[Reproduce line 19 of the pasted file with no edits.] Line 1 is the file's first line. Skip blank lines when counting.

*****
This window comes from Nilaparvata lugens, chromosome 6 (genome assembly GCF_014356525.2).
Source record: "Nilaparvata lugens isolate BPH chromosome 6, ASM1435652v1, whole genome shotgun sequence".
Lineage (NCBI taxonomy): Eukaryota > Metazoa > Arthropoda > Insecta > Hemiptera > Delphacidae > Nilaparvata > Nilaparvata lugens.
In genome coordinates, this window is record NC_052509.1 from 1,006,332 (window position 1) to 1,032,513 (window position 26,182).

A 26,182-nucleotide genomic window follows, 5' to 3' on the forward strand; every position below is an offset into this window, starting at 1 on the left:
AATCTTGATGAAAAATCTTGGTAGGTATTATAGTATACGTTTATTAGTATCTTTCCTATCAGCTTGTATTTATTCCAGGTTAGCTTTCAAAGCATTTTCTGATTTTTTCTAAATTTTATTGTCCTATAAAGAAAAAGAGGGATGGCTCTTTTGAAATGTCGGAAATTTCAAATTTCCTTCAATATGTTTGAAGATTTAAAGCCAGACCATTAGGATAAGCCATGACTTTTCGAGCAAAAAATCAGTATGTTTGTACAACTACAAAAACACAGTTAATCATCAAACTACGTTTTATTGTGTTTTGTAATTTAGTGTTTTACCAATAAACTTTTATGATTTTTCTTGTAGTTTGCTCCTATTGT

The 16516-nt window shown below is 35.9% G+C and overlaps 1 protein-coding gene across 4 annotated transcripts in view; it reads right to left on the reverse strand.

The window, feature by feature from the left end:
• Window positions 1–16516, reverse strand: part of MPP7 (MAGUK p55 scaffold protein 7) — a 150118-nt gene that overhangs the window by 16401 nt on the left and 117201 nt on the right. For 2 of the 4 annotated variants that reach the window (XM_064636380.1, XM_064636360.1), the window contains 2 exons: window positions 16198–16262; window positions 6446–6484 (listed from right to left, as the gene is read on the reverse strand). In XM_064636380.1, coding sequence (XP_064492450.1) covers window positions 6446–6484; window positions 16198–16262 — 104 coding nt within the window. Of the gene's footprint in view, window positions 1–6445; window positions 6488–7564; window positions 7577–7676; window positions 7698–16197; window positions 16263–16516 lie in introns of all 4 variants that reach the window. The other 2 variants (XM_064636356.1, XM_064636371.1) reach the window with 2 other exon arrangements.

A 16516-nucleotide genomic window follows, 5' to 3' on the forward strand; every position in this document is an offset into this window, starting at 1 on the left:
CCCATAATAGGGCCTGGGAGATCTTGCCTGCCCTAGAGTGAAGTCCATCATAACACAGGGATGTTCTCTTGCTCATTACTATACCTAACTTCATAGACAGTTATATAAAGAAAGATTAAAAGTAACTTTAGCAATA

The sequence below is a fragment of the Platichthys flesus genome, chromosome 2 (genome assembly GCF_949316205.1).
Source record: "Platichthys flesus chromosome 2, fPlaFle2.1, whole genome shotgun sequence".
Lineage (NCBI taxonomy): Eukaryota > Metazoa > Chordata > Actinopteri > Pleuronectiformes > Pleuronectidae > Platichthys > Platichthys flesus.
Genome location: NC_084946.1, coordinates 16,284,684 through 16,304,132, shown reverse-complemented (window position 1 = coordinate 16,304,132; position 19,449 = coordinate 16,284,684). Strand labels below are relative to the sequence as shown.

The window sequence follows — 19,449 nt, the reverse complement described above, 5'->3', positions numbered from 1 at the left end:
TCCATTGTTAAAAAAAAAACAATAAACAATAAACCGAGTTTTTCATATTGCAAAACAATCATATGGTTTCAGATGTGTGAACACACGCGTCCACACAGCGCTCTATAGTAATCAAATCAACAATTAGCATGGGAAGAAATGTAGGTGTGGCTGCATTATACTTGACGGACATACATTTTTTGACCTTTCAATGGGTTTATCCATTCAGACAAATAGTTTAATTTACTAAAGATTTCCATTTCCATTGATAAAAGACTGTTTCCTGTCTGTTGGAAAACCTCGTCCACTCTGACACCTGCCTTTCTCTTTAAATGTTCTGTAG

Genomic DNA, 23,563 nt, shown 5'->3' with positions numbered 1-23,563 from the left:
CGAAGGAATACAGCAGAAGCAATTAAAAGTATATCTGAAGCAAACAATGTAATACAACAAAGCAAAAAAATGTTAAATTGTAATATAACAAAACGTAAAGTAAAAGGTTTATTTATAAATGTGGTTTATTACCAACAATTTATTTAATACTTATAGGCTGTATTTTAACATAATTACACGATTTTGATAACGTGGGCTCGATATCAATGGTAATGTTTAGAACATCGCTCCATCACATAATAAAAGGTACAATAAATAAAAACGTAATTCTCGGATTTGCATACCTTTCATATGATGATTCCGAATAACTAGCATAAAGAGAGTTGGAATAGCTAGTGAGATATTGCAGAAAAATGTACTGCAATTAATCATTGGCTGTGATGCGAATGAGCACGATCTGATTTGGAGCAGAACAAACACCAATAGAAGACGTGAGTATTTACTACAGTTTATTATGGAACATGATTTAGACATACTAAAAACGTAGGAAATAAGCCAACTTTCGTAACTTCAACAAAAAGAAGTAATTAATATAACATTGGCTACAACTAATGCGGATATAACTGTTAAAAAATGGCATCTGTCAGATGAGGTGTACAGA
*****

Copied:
CGAAGGAATACAGCAGAAGCAATTAAAAGTATATCTGAAGCAAACAATGTAATACAACAAAGCAAAAAAATGTTAAATTGTAATATAACAAAACGTAAAGTAAAAGGTTTATTTATAAATGTGGTTTATTACCAACAATTTATTTAATACTTATAGGCTGTATTTTAACATAATTACACGATTTTGATAACGTGGGCTCGATATCAATGGTAATGTTTAGAACATCGCTCCATCACATAATAAAAGGTACAATAAATAAAAACGTAATTCTCGGATTTGCATACCTTTCATATGATGATTCCGAATAACTAGCATAAAGAGAGTTGGAATAGCTAGTGAGATATTGCAGAAAAATGTACTGCAATTAATCATTGGCTGTGATGCGAATGAGCACGATCTGATTTGGAGCAGAACAAACACCAATAGAAGACGTGAGTATTTACTACAGTTTATTATGGAACATGATTTAGACATACTAAAAACGTAGGAAATAAGCCAACTTTCGTAACTTCAACAAAAAGAAGTAATTAATATAACATTGGCTACAACTAATGCGGATATAACTGTTAAAAAATGGCATCTGTCAGATGAGGTGTACAGA